Traumatic Brain Injuries, Work & SSDI Benefits

Traumatic Brain Injuries, Work & SSDI Benefits

Eval Form for Traumatic Brain Injury

Traumatic brain injuries are no joke. According to the CDC (Centers for Disease Control and Prevention), roughly 1.5 million Americans suffer from traumatic brain injuries every year. Additionally, 85,000 Americans with traumatic brain injuries experience long-term disabilities, while 50,000 Americans die as a result of their traumatic brain injuries. A total of over 5.3 million Americans live with disabilities caused by a traumatic brain injury.

Traumatic brain injuries can have an enormous impact on your ability to perform day-to-day tasks. Which also means that they can make it difficult to go to work. While symptoms do vary, the very nature of traumatic brain injuries means that they are rarely mild. In most cases, you’re likely going to be able to qualify for Social Security Disability Insurance (SSDI) as a result.

Causes of Traumatic Brain Injury

Traumatic brain injuries can cause both physical and mental issues. For example, physically, you could lose mobility and balance. Mentally, you could lose the ability to communicate effectively. The symptoms that a traumatic brain injury patient experiences depend greatly on what part of their brain experiences injury. Most of the time, traumatic brain injuries result from sudden impact with another object. In fact, the top three causes are car accidents, firearms and falls.

Many of these types of accidents cause diffuse axonal injuries (also referred to as a deceleration injury). This occurs when the skull hits a stationary object, causing the brain to move inside the skull, slamming it against the inside of the skull. When this occurs, there’s also a risk of diffuse axonal shearing, in which the axons of the neurons, which compress and stretch during such an action, are torn due to extreme stretching.

In addition to these impact injuries, traumatic brain injuries can also result from chemical or toxic exposure. Other causes include a lack of oxygen, an infection of the brain, a stroke, and brain tumors.

Treating Traumatic Brain Injury

Surgery is often required as an initial treatment to help maintain the flow of blood and oxygen to the brain. As well as to minimize swelling and pressure, thereby helping to prevent secondary injuries. Besides the initial treatment, traumatic brain injuries often require extensive additional treatment.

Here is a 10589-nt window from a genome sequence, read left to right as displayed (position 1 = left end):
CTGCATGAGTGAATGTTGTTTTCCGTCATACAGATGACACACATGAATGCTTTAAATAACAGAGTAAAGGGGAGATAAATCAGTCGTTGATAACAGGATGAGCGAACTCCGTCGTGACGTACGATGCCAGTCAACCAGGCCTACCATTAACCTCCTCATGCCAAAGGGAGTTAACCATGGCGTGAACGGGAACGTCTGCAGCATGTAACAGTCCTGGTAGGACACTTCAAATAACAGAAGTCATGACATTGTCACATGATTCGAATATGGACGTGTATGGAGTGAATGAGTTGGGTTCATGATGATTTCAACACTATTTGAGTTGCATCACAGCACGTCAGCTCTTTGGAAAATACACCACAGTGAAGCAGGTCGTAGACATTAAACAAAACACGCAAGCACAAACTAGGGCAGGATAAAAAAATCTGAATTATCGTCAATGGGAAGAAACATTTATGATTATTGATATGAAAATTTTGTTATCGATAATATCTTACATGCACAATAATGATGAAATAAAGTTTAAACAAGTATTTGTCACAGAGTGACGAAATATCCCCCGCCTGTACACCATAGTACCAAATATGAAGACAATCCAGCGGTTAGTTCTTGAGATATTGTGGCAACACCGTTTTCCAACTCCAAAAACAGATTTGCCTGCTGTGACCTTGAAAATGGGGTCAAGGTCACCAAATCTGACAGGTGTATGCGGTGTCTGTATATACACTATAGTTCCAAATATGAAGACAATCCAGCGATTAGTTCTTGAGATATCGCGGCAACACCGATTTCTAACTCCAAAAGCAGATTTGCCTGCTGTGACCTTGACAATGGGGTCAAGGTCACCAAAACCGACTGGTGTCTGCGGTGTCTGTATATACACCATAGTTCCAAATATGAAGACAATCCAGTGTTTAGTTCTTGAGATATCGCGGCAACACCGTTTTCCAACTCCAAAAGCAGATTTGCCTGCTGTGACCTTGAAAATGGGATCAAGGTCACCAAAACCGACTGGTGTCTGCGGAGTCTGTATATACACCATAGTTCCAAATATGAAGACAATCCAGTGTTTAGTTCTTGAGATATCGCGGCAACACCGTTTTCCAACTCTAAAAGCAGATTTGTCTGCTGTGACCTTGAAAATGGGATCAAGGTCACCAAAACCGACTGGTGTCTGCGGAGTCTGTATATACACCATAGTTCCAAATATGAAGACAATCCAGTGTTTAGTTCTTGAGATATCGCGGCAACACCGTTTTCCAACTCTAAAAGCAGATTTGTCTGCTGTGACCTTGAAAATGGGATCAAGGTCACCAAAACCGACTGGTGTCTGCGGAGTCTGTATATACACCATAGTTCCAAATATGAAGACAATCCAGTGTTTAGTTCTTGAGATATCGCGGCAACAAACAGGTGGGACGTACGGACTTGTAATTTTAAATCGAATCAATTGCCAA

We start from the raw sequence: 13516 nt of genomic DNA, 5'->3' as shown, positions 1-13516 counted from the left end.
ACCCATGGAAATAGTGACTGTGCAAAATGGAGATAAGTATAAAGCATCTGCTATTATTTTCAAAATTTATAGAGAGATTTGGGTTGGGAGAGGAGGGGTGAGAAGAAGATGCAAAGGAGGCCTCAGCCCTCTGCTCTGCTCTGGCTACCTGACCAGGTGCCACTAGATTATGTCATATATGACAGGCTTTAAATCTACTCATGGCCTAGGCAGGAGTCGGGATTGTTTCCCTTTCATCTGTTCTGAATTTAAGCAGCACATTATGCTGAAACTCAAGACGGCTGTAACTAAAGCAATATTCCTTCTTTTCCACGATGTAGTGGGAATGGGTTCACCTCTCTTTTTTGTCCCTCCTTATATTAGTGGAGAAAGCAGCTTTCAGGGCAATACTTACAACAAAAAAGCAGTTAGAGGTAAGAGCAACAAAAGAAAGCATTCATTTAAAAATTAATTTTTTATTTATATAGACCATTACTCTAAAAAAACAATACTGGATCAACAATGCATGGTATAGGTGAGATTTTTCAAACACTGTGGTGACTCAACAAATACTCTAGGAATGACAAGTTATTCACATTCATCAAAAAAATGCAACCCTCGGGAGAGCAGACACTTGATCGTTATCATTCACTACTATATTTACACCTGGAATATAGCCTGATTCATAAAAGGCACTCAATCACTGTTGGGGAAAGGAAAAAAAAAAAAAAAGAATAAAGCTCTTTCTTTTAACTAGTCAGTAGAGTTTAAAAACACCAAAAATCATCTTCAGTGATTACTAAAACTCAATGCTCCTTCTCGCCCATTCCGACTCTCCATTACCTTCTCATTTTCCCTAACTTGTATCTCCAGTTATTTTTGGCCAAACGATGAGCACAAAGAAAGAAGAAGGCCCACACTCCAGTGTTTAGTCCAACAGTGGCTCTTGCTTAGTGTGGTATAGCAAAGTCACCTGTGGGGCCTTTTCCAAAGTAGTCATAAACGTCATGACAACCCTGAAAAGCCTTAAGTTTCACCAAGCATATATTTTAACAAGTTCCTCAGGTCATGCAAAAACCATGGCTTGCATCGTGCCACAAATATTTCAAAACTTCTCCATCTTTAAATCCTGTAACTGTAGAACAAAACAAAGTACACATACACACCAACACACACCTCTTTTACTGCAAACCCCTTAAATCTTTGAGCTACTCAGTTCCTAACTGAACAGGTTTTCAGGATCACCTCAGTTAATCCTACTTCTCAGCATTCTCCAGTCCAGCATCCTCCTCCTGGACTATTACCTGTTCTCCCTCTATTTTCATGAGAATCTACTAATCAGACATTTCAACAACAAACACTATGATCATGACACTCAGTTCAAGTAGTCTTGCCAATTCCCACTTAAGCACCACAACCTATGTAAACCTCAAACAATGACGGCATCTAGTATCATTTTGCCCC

Acute treatment helps to minimize secondary injuries and life support. Patients are often provided with medications that help control seizures. Some patients will also require medication to help control spasticity, attention problems and behavioral issues.

Long-term traumatic brain injury treatment depends on the extent of the injury and the symptoms it’s caused. For example, if you have issues communicating properly, you may need to see a speech and language pathologist. If you’ve experienced problems with mobility, you may need to see an occupational therapist or physical therapist.

Living With Traumatic Brain Injury

The symptoms of a traumatic brain injury can make it extremely difficult to perform tasks of daily living, not to mention to go to work. For example, memory loss or difficulties with concentration can make it hard to work in an office setting, while physical symptoms, such as issues with mobility, fatigue, blurred vision and dizziness, make it hard to do physical labor.

Qualifying for Social Security Disability Insurance

If you experienced a traumatic brain injury, you’ll likely qualify for SSDI. First of all, you’ll need to prove that you’ve experienced a traumatic brain injury with your medical records. You will also need to prove that the symptoms that you experience limit your ability to work. For example, if you are a teacher, then the memory problems you experience may not allow you to be able to continue such work.

Traumatic brain injury symptoms are evaluated under three different sections of the Blue Book. These sections include central nervous system vascular accidents, organic brain disorders, and convulsive and non-convulsive epilepsy listings. You will also need proof from your doctor stating that you are unlikely to be able to work for at least a year.

For assistance qualifying for SSDI with a traumatic brain injury, schedule a free consultation at Social Security Disability Advocates USA by calling us 24/7 at (602) 952-3200.

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